Mayoral candidate forum draws a large, well-informed crowd



by Cynthia Price
Legal News

The crowds fidgeted and socialized while waiting outside the already-packed Wealthy Theatre to get into Wednesday night’s event. Was it a famous film? A popular band? A free product give-away?

No, it was a mayoral candidate forum.

At the question-and-answer event featuring all four candidates for Grand Rapids Mayor, there were very few unoccupied seats in the auditorium, which has a capacity of 400.

The Community Media Center, whose executive director Tom Clinton is an attorney (see Grand Rapids Legal News 11/12/2014), was primarily responsible for organizing the forum. Staff of the CMC’s Wealthy Theatre and The Rapidian — Manager Erin Wilson and Editor Holly Bechiri respectively — took the lead, and Bechiri moderated.

Grand Rapids Community Foundation and the ACLU of West Michigan co-sponsored.

The forum was live-streamed and broadcast over GRTV. Technology loomed large, literally, as the audience and public were invited to tweet questions and comments, which were scrolled on a screen. There was also the traditional method, with a note card and pencil taped to each chair.

In addition, Bechiri shared the stage with four co-moderators, each of whom asked a question in one of four fields: city services, neighborhood and business development, race and our community, and civil liberties. Bechiri then chose another question related to that interest area from the “Twitter wall.”

The candidates first introduced themselves. Rosalynn Bliss, a current city commissioner, said, “Over the past few years, we’ve had a lot of success and as mayor I want to build on those successes. However, ...not everyone has benefited from our economic progress. I want Grand Rapids to be a city where every resident can take advantage of educational and expanding opportunties and where people who have often been excluded can have their voices heard.”

Candidate John George said that he is a retired electrical engineer who got into the race primarily to address eliminating fluoride from the water supply. He countered the notion that he is a one-issue candidate, however, and his answers were consistently small-government, pro-market solutions. He also referred people to his website,, stressing that he felt it was challenging to do a thorough job of responding in the two minutes allowed.

After serving in the military, Willard Lee said, he came back to Grand Rapids to find that not much had changed. He committed to focusing on “our roads, our schools, and finance and wages,” with an emphasis on helping lower-income communities in the city.

Former State Representative Robert Dean, who was also a city commissioner for seven years and Grand Rapids Public School Board member, said, “I’ve seen the renaissance in our city, but there are many areas left behind. That’s why I came to the table. I also see a massive debt looming over the heads of future generations.” He returned to the legacy pension and health care expenses facing Grand Rapids several times over the evening.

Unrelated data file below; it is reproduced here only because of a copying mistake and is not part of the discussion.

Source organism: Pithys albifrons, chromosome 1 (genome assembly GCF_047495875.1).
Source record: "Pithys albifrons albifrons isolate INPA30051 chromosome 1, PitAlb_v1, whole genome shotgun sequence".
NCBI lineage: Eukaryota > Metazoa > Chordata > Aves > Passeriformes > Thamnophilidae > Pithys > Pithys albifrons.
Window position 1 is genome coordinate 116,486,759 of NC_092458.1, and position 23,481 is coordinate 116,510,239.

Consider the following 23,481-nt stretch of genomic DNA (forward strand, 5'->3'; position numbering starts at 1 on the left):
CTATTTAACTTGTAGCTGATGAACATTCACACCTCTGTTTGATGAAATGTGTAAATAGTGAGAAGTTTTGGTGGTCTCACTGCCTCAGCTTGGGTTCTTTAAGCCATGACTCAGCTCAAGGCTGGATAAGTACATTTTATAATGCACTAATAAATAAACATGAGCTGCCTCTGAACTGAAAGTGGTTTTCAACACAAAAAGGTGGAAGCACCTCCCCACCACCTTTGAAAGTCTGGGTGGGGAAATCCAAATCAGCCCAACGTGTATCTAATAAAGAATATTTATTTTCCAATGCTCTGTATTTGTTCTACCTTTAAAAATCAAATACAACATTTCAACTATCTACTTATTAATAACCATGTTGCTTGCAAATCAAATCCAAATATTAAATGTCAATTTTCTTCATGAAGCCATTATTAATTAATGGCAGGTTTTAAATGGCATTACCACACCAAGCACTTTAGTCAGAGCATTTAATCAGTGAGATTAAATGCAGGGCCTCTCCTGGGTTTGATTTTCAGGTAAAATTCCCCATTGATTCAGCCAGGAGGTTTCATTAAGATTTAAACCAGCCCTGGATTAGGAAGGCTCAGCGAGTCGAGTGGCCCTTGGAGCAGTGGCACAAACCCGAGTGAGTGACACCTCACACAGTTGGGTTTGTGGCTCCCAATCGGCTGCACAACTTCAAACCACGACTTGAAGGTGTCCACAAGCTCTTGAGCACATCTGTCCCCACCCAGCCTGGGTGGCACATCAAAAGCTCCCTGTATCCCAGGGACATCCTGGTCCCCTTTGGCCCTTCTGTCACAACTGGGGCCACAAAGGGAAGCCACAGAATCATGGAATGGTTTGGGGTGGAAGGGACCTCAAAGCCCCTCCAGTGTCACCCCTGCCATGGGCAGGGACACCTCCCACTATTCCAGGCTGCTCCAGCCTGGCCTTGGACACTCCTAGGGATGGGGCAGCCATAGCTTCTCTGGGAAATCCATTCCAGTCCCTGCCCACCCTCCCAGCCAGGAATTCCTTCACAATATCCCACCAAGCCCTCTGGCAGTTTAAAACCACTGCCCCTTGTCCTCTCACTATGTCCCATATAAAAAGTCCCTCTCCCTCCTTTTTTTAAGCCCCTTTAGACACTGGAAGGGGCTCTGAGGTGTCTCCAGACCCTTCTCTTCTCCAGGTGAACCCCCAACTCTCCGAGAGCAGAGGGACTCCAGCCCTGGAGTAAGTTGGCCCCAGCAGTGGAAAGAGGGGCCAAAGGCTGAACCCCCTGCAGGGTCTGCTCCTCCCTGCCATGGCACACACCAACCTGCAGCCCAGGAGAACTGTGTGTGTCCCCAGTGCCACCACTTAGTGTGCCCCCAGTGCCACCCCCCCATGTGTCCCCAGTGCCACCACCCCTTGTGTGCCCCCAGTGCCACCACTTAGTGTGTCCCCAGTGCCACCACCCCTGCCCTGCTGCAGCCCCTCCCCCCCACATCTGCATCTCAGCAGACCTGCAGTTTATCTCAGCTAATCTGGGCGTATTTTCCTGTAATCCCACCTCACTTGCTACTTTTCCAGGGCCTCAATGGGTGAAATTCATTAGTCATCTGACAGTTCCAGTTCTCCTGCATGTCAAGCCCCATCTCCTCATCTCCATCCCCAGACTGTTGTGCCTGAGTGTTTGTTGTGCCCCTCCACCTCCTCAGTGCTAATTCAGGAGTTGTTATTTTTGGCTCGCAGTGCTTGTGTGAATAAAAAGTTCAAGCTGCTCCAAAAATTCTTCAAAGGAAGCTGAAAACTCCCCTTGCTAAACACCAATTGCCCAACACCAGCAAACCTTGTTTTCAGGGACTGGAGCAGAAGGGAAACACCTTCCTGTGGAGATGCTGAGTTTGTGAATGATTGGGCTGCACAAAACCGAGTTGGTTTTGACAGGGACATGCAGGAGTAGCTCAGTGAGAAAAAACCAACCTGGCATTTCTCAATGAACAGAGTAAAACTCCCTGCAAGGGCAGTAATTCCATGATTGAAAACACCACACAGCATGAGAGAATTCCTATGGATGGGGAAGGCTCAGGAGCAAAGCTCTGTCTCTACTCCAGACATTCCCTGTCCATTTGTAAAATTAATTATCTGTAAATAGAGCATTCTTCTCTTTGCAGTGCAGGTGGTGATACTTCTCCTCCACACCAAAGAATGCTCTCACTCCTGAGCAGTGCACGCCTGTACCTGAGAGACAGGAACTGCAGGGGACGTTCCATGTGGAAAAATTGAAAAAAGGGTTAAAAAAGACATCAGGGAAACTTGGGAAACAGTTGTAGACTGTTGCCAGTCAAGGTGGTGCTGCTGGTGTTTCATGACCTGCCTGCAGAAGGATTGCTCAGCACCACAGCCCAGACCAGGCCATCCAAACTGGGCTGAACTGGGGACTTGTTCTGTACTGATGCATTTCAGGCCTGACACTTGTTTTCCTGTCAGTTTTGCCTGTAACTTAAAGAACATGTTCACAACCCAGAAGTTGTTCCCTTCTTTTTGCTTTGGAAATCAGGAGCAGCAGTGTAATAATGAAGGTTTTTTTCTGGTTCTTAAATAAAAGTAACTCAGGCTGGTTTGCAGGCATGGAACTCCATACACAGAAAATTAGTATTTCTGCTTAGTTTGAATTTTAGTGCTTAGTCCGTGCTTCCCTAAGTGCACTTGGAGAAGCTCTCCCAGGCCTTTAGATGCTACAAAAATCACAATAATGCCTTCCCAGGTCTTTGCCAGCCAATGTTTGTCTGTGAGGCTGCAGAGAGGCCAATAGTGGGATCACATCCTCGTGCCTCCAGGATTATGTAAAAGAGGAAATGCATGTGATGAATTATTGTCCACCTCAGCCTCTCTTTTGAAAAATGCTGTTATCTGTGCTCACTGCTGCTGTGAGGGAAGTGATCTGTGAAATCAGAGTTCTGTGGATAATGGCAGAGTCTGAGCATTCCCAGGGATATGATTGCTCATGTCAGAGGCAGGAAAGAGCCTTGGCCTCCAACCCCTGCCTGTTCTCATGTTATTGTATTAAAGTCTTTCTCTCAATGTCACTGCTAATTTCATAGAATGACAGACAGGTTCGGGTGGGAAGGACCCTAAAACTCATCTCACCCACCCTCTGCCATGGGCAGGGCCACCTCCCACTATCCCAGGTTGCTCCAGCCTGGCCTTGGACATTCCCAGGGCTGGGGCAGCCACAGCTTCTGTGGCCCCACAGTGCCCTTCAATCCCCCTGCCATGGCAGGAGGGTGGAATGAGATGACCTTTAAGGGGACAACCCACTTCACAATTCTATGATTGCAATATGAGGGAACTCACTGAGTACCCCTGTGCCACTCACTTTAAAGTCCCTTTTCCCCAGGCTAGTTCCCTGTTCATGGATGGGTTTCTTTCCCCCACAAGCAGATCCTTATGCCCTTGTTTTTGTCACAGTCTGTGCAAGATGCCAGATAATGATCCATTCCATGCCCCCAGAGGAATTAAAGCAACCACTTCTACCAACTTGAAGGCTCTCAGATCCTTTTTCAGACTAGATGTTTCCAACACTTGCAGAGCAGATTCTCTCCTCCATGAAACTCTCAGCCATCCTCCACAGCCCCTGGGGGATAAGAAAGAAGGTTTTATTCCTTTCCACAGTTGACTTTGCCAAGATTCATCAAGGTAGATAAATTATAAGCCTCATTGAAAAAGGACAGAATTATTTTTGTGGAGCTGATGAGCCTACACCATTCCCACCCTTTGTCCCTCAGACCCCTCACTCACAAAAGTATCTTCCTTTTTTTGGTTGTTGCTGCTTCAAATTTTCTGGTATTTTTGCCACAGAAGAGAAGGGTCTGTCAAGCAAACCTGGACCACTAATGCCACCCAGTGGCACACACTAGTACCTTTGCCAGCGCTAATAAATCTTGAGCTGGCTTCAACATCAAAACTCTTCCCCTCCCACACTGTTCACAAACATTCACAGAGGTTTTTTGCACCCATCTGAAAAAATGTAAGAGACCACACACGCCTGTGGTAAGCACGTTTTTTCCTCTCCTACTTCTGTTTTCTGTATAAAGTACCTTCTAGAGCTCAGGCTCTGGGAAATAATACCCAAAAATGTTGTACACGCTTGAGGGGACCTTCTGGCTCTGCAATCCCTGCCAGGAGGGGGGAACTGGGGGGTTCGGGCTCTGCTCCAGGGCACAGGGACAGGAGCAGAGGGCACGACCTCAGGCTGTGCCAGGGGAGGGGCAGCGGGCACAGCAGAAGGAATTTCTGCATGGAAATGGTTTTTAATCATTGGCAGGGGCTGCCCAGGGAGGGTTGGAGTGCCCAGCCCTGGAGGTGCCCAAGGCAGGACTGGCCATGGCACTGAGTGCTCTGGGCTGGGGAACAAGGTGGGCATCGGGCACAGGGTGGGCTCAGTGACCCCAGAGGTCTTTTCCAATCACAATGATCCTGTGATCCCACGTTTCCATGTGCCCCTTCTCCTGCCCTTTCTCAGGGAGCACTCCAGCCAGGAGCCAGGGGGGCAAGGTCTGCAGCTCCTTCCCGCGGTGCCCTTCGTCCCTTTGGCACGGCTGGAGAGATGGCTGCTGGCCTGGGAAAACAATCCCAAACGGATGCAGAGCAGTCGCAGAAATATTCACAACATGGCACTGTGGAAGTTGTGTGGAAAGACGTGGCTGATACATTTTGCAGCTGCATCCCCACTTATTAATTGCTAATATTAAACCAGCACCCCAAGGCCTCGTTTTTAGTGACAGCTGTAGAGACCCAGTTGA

The first co-moderator was Jeff Hill of Third Coast Real Estate, former editor of Rapid Growth Grand Rapids. He asked what one or two city service improvements candidates would make if elected. George said he would like to see reduced regulations and possibly privatizing waste collection services; Lee chose work on the transit system so all people could get to work; Dean said he would work on “stopping the bleeding” in the city’s finances; Bliss, though she said it was challenging to narrow it down to two, opted for a comprehensive violence prevention program, working on the “impressive” recommendations from the city’s safety task force, and for keeping the city’s website updated, because communication is critical to encouraging all people to be heard.

The candidates did not vary widely in their responses when Mark Lewis, President and CEO of Neighborhood Ventures, asked what they would do to make sure that neighborhoods were vibrant and thriving, with all agreeing that was a critical goal. Bliss added she was participating in much work being done on tools to help the neighborhoods.

The same was true in response to educator and Grand Rapids Public School principal Rodney Brown’s question about understanding racism and providing leadership in eliminating it.
Almost all the candidates said they thought a key solution was to bring people and organizations together, with Lee adding that the evening’s forum was a good example. Dean pointed out that he had been instrumental in starting the Institute for Healing Racism.

Discussion was all over the place when Cliff Washington, ACLU board member, asked, “What policies will you put in place to ensure that the interests of business, the police, and the City do not trump the rights of vulnerable people in our City?” Bliss talked about voting rights, Lee about small businesses being “bullied,” Dean about his record in promoting that everyone be treated with respect and dignity, and George brought up civil assets forfeiture, which is another core issue for him.

For the most part, audience members were polite in listening to  candidates’ views, tweeters much less so.

Bechiri closed by saying that people who wanted to express their opinions could speak in front of cameras The Rapidian had set up at the back of the auditorium. Afterwards, she also said The Rapidian (, which is based on citizen contributions, would welcome opinion pieces on the race.

There are at least two additional opportunities to find out about the candidates’ views:  at Grand Rapids Public Museum, 6:30 p.m. July 22,  and at Grand Valley State University's Loosemore Auditorium July 30, also at 6:30 p.m.